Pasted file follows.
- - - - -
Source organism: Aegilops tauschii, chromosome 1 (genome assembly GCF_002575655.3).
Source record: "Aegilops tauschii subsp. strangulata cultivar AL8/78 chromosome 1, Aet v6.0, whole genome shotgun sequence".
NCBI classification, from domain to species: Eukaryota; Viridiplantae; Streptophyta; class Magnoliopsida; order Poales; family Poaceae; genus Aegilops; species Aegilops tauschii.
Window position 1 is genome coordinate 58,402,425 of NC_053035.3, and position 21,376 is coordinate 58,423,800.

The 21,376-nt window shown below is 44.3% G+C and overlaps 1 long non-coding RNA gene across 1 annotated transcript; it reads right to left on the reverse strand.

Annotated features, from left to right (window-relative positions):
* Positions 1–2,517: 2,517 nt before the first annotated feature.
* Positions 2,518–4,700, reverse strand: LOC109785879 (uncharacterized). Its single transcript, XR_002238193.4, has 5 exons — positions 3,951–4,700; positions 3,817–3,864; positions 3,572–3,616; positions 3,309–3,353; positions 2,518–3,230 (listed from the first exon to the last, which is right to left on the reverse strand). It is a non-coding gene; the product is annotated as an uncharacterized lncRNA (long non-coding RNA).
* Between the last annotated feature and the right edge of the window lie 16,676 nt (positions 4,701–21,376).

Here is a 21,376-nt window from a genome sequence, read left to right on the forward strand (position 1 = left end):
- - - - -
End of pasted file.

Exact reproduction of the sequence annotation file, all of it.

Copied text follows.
Source organism: Aegilops tauschii, chromosome 1 (genome assembly GCF_002575655.3).
Source record: "Aegilops tauschii subsp. strangulata cultivar AL8/78 chromosome 1, Aet v6.0, whole genome shotgun sequence".
NCBI classification, from domain to species: Eukaryota; Viridiplantae; Streptophyta; class Magnoliopsida; order Poales; family Poaceae; genus Aegilops; species Aegilops tauschii.
Window position 1 is genome coordinate 58,402,425 of NC_053035.3, and position 21,376 is coordinate 58,423,800.

The 21,376-nt window shown below is 44.3% G+C and overlaps 1 long non-coding RNA gene across 1 annotated transcript; it reads right to left on the reverse strand.

Annotated features, from left to right (window-relative positions):
* Positions 1–2,517: 2,517 nt before the first annotated feature.
* Positions 2,518–4,700, reverse strand: LOC109785879 (uncharacterized). Its single transcript, XR_002238193.4, has 5 exons — positions 3,951–4,700; positions 3,817–3,864; positions 3,572–3,616; positions 3,309–3,353; positions 2,518–3,230 (listed from the first exon to the last, which is right to left on the reverse strand). It is a non-coding gene; the product is annotated as an uncharacterized lncRNA (long non-coding RNA).
* Between the last annotated feature and the right edge of the window lie 16,676 nt (positions 4,701–21,376).

Here is a 21,376-nt window from a genome sequence, read left to right on the forward strand (position 1 = left end):